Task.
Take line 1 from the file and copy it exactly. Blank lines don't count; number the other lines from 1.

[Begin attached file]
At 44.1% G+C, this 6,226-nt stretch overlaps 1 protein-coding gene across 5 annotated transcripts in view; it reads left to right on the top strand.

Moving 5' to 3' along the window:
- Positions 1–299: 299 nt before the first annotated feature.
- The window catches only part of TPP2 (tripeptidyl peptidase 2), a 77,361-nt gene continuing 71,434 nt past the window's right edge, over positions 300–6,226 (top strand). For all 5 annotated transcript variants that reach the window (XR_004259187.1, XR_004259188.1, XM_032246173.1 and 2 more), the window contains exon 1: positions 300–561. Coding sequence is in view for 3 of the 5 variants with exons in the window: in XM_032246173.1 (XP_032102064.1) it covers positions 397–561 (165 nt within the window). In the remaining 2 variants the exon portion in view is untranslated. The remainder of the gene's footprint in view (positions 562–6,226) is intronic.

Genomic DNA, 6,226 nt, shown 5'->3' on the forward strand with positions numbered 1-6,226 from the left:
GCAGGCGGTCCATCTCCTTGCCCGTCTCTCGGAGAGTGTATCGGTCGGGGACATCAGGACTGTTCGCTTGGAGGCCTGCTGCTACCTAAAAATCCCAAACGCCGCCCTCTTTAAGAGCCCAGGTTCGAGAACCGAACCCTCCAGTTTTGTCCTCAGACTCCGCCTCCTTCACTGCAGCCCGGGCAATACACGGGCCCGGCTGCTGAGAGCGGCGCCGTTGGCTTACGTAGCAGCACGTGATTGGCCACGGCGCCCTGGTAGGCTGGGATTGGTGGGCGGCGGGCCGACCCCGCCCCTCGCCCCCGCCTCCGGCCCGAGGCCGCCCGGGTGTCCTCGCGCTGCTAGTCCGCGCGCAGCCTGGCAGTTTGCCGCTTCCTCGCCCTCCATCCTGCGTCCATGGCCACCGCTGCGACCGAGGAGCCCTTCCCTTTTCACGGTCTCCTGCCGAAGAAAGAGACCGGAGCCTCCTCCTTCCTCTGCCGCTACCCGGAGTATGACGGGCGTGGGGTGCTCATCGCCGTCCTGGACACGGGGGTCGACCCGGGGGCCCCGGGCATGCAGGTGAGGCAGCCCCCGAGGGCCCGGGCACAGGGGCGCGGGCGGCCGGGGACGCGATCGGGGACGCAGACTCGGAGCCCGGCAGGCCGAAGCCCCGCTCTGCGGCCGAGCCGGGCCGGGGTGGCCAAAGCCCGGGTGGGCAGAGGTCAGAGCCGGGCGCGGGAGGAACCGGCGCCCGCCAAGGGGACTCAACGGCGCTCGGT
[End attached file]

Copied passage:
At 44.1% G+C, this 6,226-nt stretch overlaps 1 protein-coding gene across 5 annotated transcripts in view; it reads left to right on the top strand.